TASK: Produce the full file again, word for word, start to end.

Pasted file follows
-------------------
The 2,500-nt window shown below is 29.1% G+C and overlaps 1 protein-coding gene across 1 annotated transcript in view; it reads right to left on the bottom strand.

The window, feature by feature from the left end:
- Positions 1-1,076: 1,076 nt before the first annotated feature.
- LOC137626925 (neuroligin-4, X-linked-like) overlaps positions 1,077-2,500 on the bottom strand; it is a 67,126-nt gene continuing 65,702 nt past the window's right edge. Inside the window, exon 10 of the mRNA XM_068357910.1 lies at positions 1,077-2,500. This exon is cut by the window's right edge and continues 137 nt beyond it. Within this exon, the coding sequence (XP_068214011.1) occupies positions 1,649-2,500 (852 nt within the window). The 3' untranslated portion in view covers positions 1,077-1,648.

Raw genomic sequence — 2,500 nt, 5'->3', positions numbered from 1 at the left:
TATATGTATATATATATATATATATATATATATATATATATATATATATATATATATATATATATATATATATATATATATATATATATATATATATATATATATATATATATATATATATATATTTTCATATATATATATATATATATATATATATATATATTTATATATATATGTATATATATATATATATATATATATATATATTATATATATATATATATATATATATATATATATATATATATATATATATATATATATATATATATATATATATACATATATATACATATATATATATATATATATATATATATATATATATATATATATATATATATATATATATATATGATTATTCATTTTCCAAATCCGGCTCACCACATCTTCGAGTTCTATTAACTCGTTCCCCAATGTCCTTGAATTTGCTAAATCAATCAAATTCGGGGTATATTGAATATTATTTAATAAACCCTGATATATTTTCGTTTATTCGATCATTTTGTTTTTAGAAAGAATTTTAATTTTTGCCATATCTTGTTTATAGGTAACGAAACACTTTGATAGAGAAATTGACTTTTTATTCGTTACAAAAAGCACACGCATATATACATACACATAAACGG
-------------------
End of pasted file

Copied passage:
The 2,500-nt window shown below is 29.1% G+C and overlaps 1 protein-coding gene across 1 annotated transcript in view; it reads right to left on the bottom strand.

The window, feature by feature from the left end:
- Positions 1-1,076: 1,076 nt before the first annotated feature.
- LOC137626925 (neuroligin-4, X-linked-like) overlaps positions 1,077-2,500 on the bottom strand; it is a 67,126-nt gene continuing 65,702 nt past the window's right edge. Inside the window, exon 10 of the mRNA XM_068357910.1 lies at positions 1,077-2,500. This exon is cut by the window's right edge and continues 137 nt beyond it. Within this exon, the coding sequence (XP_068214011.1) occupies positions 1,649-2,500 (852 nt within the window). The 3' untranslated portion in view covers positions 1,077-1,648.

Raw genomic sequence — 2,500 nt, 5'->3', positions numbered from 1 at the left:
TATATGTATATATATATATATATATATATATATATATATATATATATATATATATATATATATATATATATATATATATATATATATATATATATATATATATATATATATATATATATATATATTTTCATATATATATATATATATATATATATATATATATTTATATATATATGTATATATATATATATATATATATATATATATTATATATATATATATATATATATATATATATATATATATATATATATATATATATATATATATATATATATATACATATATATACATATATATATATATATATATATATATATATATATATATATATATATATATATATATATATATATGATTATTCATTTTCCAAATCCGGCTCACCACATCTTCGAGTTCTATTAACTCGTTCCCCAATGTCCTTGAATTTGCTAAATCAATCAAATTCGGGGTATATTGAATATTATTTAATAAACCCTGATATATTTTCGTTTATTCGATCATTTTGTTTTTAGAAAGAATTTTAATTTTTGCCATATCTTGTTTATAGGTAACGAAACACTTTGATAGAGAAATTGACTTTTTATTCGTTACAAAAAGCACACGCATATATACATACACATAAACGG